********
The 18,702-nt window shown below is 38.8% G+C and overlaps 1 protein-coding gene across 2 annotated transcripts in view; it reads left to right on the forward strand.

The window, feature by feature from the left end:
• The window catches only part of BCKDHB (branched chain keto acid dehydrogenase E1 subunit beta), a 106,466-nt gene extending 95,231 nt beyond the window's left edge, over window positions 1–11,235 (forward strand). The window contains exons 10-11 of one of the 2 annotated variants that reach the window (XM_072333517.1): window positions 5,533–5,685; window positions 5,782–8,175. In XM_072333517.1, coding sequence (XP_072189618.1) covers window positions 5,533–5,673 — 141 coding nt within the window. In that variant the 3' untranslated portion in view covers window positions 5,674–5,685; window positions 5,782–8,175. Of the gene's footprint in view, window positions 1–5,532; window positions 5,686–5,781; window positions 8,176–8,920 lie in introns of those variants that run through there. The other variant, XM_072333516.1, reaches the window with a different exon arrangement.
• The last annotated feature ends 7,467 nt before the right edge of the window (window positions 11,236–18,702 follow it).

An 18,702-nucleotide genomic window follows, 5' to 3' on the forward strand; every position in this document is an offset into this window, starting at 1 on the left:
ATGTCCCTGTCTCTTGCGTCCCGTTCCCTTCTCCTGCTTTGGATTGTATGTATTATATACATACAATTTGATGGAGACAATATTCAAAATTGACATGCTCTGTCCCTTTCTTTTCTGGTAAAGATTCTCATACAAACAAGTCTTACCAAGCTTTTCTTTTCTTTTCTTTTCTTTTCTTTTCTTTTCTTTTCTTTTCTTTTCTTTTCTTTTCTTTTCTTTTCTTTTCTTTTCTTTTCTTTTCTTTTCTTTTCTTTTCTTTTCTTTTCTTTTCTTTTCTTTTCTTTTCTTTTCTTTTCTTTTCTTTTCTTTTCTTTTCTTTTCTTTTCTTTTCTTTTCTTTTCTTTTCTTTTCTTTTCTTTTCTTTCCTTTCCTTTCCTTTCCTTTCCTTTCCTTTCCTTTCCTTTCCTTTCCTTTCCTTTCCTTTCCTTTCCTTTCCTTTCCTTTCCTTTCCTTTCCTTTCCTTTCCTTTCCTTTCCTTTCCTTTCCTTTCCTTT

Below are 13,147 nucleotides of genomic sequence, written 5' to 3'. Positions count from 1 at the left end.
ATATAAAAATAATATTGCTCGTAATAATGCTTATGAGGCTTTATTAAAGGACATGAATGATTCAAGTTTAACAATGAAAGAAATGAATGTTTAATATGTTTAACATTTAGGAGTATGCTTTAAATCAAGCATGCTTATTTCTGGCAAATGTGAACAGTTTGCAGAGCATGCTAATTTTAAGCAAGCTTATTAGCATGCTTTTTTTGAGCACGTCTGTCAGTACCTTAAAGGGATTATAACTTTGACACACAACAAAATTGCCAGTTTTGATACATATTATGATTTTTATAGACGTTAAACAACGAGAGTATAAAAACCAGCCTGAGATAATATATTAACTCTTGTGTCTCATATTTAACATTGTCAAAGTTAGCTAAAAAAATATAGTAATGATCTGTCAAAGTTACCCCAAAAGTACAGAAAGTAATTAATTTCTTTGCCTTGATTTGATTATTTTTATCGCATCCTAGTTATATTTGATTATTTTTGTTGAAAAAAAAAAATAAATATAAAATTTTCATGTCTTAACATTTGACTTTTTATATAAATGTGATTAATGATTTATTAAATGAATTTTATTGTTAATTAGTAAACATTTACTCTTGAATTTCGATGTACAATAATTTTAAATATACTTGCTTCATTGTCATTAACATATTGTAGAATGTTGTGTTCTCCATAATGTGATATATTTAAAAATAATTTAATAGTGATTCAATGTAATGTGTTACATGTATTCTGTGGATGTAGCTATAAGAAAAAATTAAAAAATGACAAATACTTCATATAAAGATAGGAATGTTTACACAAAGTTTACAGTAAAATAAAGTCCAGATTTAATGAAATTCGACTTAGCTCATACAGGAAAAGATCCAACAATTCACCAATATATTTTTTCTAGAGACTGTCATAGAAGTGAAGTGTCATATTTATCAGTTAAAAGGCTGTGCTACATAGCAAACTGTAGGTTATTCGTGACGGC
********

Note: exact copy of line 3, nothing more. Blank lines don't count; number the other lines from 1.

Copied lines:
• The window catches only part of BCKDHB (branched chain keto acid dehydrogenase E1 subunit beta), a 106,466-nt gene extending 95,231 nt beyond the window's left edge, over window positions 1–11,235 (forward strand). The window contains exons 10-11 of one of the 2 annotated variants that reach the window (XM_072333517.1): window positions 5,533–5,685; window positions 5,782–8,175. In XM_072333517.1, coding sequence (XP_072189618.1) covers window positions 5,533–5,673 — 141 coding nt within the window. In that variant the 3' untranslated portion in view covers window positions 5,674–5,685; window positions 5,782–8,175. Of the gene's footprint in view, window positions 1–5,532; window positions 5,686–5,781; window positions 8,176–8,920 lie in introns of those variants that run through there. The other variant, XM_072333516.1, reaches the window with a different exon arrangement.